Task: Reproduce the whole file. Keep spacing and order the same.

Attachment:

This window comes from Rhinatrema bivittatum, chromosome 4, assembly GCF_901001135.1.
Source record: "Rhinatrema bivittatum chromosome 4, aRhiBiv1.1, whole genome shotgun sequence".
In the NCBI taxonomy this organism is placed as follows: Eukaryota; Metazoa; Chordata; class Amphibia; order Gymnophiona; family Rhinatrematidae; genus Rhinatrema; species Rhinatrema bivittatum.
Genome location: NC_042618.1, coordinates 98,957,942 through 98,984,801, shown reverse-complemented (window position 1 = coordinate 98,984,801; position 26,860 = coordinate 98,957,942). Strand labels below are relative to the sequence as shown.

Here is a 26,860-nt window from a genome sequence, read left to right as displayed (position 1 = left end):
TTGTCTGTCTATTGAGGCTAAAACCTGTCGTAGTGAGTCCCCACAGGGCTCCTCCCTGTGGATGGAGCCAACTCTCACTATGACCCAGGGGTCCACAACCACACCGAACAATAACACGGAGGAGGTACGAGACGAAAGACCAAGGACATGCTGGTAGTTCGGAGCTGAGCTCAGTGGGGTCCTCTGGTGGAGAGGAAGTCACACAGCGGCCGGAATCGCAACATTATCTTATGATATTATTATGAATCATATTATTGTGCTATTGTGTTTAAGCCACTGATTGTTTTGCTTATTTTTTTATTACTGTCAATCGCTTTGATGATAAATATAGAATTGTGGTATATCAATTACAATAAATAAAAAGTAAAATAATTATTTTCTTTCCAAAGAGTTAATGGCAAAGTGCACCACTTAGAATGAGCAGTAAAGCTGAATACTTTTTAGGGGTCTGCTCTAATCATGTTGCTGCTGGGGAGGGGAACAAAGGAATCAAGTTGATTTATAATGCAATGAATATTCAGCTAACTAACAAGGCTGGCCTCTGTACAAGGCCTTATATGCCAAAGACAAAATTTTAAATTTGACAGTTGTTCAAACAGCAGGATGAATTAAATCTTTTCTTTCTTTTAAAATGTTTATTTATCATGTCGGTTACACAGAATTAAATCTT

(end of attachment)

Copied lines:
This window comes from Rhinatrema bivittatum, chromosome 4, assembly GCF_901001135.1.
Source record: "Rhinatrema bivittatum chromosome 4, aRhiBiv1.1, whole genome shotgun sequence".
In the NCBI taxonomy this organism is placed as follows: Eukaryota; Metazoa; Chordata; class Amphibia; order Gymnophiona; family Rhinatrematidae; genus Rhinatrema; species Rhinatrema bivittatum.
Genome location: NC_042618.1, coordinates 98,957,942 through 98,984,801, shown reverse-complemented (window position 1 = coordinate 98,984,801; position 26,860 = coordinate 98,957,942). Strand labels below are relative to the sequence as shown.

Here is a 26,860-nt window from a genome sequence, read left to right as displayed (position 1 = left end):
TTGTCTGTCTATTGAGGCTAAAACCTGTCGTAGTGAGTCCCCACAGGGCTCCTCCCTGTGGATGGAGCCAACTCTCACTATGACCCAGGGGTCCACAACCACACCGAACAATAACACGGAGGAGGTACGAGACGAAAGACCAAGGACATGCTGGTAGTTCGGAGCTGAGCTCAGTGGGGTCCTCTGGTGGAGAGGAAGTCACACAGCGGCCGGAATCGCAACATTATCTTATGATATTATTATGAATCATATTATTGTGCTATTGTGTTTAAGCCACTGATTGTTTTGCTTATTTTTTTATTACTGTCAATCGCTTTGATGATAAATATAGAATTGTGGTATATCAATTACAATAAATAAAAAGTAAAATAATTATTTTCTTTCCAAAGAGTTAATGGCAAAGTGCACCACTTAGAATGAGCAGTAAAGCTGAATACTTTTTAGGGGTCTGCTCTAATCATGTTGCTGCTGGGGAGGGGAACAAAGGAATCAAGTTGATTTATAATGCAATGAATATTCAGCTAACTAACAAGGCTGGCCTCTGTACAAGGCCTTATATGCCAAAGACAAAATTTTAAATTTGACAGTTGTTCAAACAGCAGGATGAATTAAATCTTTTCTTTCTTTTAAAATGTTTATTTATCATGTCGGTTACACAGAATTAAATCTT